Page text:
In the legendary and epic Masanvi of Rumi, there’s a beautiful, albeit a little immodest, tale of a pauper and a miser.

On a hot Arabic summer day, a frail and an old beggar knocked on a rich man’s door in the hope of alms. Seeing his pitiable state, he was let in by the guards and asked to wait in the verandah.

As soon as the owner of the house came, the beggar pleaded, “Please, sir, can you spare me a piece of bread?”
“What do you think,” the owner scolded him, “this is a bakery?”
“Just one bowl of flour?” he asked with hope.
“Do you see anything here that tells you that this is a flour mill?” the miser mocked.
“Please give me even a leftover piece of meat,” the beggar persisted.
“Get out of here,” the miser shouted. “You think it’s a butcher’s shop?”
“Sorry for troubling you, sir,” the beggar said while leaving, “can I at least have a glass of water?”
“Do you see a river flowing here?”

The owner ordered his guards to throw the old man out.
“Wait!” the beggar waved.
Before they could stop him, he rushed inside the home and began urinating.

Rumi continues poetically:

The owner, almost speechless with shock, shouted ‘hey!’,
‘Since this place is clearly a ruin,’ came the gruff reply,

‘Where nothing is to be found of any worth at all,
It will at least serve to answer nature’s call.

The message here I will make quite clear to you.
Since not a falcon, royally trained hunting to do,

Nor a peacock designed to please and charm the eye,
Nor a parrot gifted with speech that makes one sigh;

Nor a nightingale in the garden making lover’s cry,
Nor a messenger hoopoe, nor stork nesting on high;

Then exactly what quality is it that you possess,
That anyone would wish from you to purchase?

While I appreciate neither the beggar’s nor the owner’s conduct, I quite like the message in the story. Nature is full of beautiful and useful creatures. It has trees, plants, birds and animals that serve a purpose in the divine and intricate play of survival and sustenance. Unlike a peacock, parrot, or a nightingale, says Rumi, we have no special gifts. So, what value are we adding to the world? And, if we have not the heart to part with a tiny portion of what we have then of what good is our life?

My focus today is charity. If you take a somewhat mystical view then it’s not even possible to do charity because whatever we have in possession is something we have taken from someone else. We may call it bona fide earning or a noble exchange, yet, the truth remains that everything we have is simply a private accumulation of what was already there in the society. I’m not suggesting that you are not the rightful owner or that you should give it all away, but at the same time, charity is a deeply spiritual act.

Charity is not just measured in monetary donations. Compassion too is charity as is empathy. When you help someone in any which way you can, you are exercising charity. It could be as simple as helping a lady stow her luggage in the overhead compartment on the plane, or giving that window seat to the child next to you. Giving a smile to the one who hurt you is charity too as is sharing your bread.

Interestingly, not surprisingly though, thesauri list the following synonyms for the word charity. Compassion, kindness, sympathy, kind-heartedness, graciousness, consideration, concern, tolerance, leniency. When you practice or feel any of these, you are exercising charity.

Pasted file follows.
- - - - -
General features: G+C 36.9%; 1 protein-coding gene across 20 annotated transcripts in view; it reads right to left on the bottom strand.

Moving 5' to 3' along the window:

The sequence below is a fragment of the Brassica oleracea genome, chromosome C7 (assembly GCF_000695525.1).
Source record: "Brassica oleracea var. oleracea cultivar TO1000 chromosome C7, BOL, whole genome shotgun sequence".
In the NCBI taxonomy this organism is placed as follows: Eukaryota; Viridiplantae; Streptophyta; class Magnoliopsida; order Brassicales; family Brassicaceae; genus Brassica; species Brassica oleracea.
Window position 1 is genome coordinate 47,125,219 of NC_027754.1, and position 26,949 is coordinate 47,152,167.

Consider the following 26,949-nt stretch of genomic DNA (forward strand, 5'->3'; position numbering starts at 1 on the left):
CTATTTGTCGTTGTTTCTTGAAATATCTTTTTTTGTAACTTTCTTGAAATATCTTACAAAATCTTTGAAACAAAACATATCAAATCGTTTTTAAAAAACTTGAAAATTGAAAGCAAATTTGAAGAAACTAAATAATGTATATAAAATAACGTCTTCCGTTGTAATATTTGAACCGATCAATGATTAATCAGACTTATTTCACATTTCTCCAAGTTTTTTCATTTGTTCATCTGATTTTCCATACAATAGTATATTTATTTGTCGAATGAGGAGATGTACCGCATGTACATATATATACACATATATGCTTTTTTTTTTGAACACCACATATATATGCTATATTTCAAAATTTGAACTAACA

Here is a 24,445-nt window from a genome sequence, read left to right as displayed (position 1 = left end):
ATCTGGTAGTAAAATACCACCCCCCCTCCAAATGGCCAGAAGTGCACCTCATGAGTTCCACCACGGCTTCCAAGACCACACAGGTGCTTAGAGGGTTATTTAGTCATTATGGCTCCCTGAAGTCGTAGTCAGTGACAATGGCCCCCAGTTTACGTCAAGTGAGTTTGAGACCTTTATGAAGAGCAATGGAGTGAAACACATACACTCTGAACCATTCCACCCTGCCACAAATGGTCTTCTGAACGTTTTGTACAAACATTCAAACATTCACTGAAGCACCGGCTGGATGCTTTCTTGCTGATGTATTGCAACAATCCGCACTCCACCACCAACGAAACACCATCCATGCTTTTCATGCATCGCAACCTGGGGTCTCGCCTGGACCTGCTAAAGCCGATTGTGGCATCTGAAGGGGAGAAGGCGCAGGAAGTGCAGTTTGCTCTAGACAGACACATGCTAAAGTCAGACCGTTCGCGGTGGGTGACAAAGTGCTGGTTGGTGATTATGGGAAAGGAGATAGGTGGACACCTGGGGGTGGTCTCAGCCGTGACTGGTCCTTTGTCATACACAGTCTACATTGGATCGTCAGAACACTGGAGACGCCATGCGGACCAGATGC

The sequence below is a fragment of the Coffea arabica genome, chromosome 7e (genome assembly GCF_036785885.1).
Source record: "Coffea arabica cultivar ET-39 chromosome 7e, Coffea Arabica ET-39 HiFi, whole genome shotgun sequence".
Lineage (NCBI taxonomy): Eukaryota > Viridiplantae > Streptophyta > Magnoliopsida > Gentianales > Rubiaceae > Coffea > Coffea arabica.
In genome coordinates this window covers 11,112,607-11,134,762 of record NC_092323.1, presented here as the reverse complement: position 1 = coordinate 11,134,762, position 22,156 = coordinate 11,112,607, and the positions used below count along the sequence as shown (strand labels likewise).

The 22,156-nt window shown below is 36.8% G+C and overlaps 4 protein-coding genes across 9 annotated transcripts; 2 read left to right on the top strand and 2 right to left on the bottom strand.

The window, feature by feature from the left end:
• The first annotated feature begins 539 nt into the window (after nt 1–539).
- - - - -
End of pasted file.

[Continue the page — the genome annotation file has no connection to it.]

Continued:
Charity is not an expense or a gift. It is your contribution to the society. If you ask me, it is every person’s social and moral obligation. Besides, what you have stored in you can only be known from what you give out. Whether you have love, money, arrogance, anger, compassion or kindness, you’ll give out what you have in you.

Just like you save money, bit by bit and every penny adds up, similarly, every little act of kindness counts. Every small gesture of compassion boosts your spiritual savings. Because, that’s what charity is: it’s your spiritual savings account. When you need peace and inner strength, you draw from this account. It is where your good karma is recorded.

A man who was born into a very rich family led an extravagant and self-centered life rarely ever giving out anything in charity. From farmhouses to penthouses and everything in between, he owned many properties. When he died and crossed over to the other world, he was allotted a small cell to live in. He could barely lie down in there.

“There must be a mistake,” he protested. “I was born in a mansion and had all the luxuries on earth. Why suddenly this pigeonhole for my living space? Did my good karma exhaust or what?”
“Well,” the angel said, “we built whatever we could from whatever you sent us.”

While your charity may not be funding your mansion in the heavens, it is certainly building your wealth in the other world. And by “other world”, I’m not alluding to some celestial plane but your own inner world of emotions, your spiritual world of blessings. If you can’t donate money, if you can’t tithe, then consider giving away your old clothes, or something. If nothing, at least offer kind words to others. Be gentle.

Here’s charity in a nutshell: Help whenever, wherever, however and whoever you can. With whatever you can sensibly spare.

Make no mistake, charity is not an ordinary act but a position of immense privilege (read here). Reflect on it and you’ll discover what a blessing it is to be able to give something back to our world.

Peace.
Swami

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